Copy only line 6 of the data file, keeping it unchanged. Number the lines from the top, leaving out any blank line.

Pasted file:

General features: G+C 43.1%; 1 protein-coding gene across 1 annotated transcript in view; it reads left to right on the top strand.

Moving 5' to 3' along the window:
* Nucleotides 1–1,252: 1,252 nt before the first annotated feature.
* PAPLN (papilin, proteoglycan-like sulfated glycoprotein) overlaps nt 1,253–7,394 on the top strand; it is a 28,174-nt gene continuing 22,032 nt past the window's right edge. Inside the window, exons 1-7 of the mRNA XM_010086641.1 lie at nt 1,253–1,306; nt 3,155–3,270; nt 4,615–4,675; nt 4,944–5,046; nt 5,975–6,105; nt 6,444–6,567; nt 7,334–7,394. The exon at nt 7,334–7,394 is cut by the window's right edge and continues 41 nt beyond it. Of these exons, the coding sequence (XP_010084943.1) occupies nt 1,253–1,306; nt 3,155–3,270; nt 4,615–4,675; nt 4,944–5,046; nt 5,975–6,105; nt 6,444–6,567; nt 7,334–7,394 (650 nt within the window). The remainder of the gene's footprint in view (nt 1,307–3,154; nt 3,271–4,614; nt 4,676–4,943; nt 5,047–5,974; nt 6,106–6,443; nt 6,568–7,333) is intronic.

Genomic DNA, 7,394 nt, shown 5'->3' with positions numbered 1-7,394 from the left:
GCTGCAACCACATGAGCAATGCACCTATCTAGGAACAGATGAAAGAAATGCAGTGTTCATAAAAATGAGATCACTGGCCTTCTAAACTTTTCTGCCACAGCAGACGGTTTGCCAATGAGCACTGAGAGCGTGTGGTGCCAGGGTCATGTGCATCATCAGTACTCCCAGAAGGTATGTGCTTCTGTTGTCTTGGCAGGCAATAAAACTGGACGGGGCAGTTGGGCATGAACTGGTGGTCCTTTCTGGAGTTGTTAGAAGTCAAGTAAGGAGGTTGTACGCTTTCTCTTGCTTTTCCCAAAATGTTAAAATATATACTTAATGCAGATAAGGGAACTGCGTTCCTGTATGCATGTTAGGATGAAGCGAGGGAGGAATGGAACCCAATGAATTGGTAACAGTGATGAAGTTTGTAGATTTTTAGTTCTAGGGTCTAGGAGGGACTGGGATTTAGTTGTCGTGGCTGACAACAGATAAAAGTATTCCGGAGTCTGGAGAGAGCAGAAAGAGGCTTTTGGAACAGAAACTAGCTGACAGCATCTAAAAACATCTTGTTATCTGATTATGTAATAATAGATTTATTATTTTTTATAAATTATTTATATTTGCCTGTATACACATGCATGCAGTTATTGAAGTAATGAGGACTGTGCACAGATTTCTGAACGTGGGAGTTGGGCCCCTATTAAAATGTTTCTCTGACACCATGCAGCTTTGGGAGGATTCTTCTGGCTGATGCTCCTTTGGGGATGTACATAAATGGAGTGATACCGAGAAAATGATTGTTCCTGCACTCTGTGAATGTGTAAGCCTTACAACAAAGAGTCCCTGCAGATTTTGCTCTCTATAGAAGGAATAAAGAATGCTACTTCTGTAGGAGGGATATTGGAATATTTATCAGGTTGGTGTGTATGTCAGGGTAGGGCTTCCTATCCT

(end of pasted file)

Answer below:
GCTGCAACCACATGAGCAATGCACCTATCTAGGAACAGATGAAAGAAATGCAGTGTTCATAAAAATGAGATCACTGGCCTTCTAAACTTTTCTGCCACAGCAGACGGTTTGCCAATGAGCACTGAGAGCGTGTGGTGCCAGGGTCATGTGCATCATCAGTACTCCCAGAAGGTATGTGCTTCTGTTGTCTTGGCAGGCAATAAAACTGGACGGGGCAGTTGGGCATGAACTGGTGGTCCTTTCTGGAGTTGTTAGAAGTCAAGTAAGGAGGTTGTACGCTTTCTCTTGCTTTTCCCAAAATGTTAAAATATATACTTAATGCAGATAAGGGAACTGCGTTCCTGTATGCATGTTAGGATGAAGCGAGGGAGGAATGGAACCCAATGAATTGGTAACAGTGATGAAGTTTGTAGATTTTTAGTTCTAGGGTCTAGGAGGGACTGGGATTTAGTTGTCGTGGCTGACAACAGATAAAAGTATTCCGGAGTCTGGAGAGAGCAGAAAGAGGCTTTTGGAACAGAAACTAGCTGACAGCATCTAAAAACATCTTGTTATCTGATTATGTAATAATAGATTTATTATTTTTTATAAATTATTTATATTTGCCTGTATACACATGCATGCAGTTATTGAAGTAATGAGGACTGTGCACAGATTTCTGAACGTGGGAGTTGGGCCCCTATTAAAATGTTTCTCTGACACCATGCAGCTTTGGGAGGATTCTTCTGGCTGATGCTCCTTTGGGGATGTACATAAATGGAGTGATACCGAGAAAATGATTGTTCCTGCACTCTGTGAATGTGTAAGCCTTACAACAAAGAGTCCCTGCAGATTTTGCTCTCTATAGAAGGAATAAAGAATGCTACTTCTGTAGGAGGGATATTGGAATATTTATCAGGTTGGTGTGTATGTCAGGGTAGGGCTTCCTATCCT